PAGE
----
Friday, August 29, 2014

The Re Power, Part 1

Yanmar 3JH5e

The re power process has been difficult for White Pepper. The first difficult decision was in February 2014 whether to re power the boat or not. The price to re power would be 25% of the retail price of the boat. This decision took about a half second of debate and discussion.  Someday Jan and I will not be able to continue the cruising lifestyle, but not this year.

The second decision was to continue with Yanmar. Yanmar did not cause the engine failure after 29 years.  I am still not clear what caused the failure although the transmission had a lot to do with it. If pressed I would say that an incorrect choice of transmission fluid was the proximate cause.

The next question was horsepower. White Pepper has always been under horsed. Indeed, these were the very first words from her original surveyor, Mr. Kershaw, in 1989. It has not been a problem until recently. The rule of thumb is that race boats should have 1 HP per thousand pounds of displacement.  This description fits White Pepper with the 3HM.  A cruising boat should have 2 HP per thousand pounds which works out to about 40 HP for the old girl.  The new C&C 41 by Alerion  will have a Yanmar 3JH as standard equipment.  The most capable cruisers will have 3 HP per thousand pounds which is way beyond what White Pepper can accommodate in her stern.  So the Yanmar 3JH5e, with 39 max. HP  was chosen.  The 3 stands for 3 cylinders.  The JH is the new line of high torque, low RPM, low exhaust engines from Yanmar. The 5 is for the fifth generation in the JH family. The "e" is for naturally aspirated, although some bloggers say it stands for export.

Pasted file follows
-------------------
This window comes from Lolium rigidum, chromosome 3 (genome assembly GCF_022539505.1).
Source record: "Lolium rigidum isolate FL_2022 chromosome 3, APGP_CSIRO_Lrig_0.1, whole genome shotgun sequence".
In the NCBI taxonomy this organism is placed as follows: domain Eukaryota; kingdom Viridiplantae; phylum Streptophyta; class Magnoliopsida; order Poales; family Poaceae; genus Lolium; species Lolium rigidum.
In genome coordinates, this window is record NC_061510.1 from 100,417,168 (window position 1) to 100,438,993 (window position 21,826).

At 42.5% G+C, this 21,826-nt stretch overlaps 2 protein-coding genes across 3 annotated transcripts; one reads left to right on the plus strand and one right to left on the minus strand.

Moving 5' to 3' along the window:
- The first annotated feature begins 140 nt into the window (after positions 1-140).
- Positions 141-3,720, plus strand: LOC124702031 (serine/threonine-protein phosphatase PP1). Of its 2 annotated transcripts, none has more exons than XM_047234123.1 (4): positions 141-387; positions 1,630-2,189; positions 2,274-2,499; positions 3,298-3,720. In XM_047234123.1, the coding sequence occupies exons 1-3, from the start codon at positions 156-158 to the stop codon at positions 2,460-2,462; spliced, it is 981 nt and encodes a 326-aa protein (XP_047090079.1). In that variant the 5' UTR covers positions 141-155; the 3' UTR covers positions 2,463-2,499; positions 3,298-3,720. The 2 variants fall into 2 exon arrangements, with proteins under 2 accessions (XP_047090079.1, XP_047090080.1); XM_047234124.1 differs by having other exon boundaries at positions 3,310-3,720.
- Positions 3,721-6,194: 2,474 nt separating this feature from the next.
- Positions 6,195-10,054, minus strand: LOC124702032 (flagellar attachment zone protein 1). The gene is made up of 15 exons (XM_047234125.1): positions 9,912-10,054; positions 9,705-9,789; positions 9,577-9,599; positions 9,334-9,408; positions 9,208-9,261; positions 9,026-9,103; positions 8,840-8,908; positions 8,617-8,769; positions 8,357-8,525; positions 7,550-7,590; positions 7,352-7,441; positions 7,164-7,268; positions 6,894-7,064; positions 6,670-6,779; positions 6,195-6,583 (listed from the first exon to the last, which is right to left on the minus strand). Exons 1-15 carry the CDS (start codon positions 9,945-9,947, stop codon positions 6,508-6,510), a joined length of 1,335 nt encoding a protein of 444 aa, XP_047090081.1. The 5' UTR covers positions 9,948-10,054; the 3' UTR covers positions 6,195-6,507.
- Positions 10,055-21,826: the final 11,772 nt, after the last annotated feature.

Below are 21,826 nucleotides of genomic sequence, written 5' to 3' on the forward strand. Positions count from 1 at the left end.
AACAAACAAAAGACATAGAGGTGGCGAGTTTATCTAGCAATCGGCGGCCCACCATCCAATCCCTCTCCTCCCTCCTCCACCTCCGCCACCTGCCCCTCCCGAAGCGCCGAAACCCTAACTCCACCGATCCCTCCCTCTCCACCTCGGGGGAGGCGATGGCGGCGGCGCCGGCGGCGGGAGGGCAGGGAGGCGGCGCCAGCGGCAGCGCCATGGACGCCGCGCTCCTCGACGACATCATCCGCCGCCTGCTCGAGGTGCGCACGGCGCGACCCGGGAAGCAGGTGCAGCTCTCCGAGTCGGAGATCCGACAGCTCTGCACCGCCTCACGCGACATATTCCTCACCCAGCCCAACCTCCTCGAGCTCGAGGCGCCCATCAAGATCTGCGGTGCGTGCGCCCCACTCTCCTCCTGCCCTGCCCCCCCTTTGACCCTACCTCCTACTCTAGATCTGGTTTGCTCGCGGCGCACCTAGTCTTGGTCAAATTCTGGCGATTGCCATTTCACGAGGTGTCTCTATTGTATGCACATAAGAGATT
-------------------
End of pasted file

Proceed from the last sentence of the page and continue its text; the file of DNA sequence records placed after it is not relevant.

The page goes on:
Choosing a mechanic was done on referral during the social hour at beach church at George Town, Bahamas. Cookie Monster recommended Al Blande of Al's Mobile Marine in Palm Coast, FL. Saber Tooth at St.Augustine seconded the recommendation.  Al was a great help over the phone at West Palm and in person at St. Augustine.  See earlier posts for details.

Matching the prop to the engine is extremely important.  This was subject to an earlier post which may need to be amended.  But for now an 18" x 15"  3 blade seems to fit.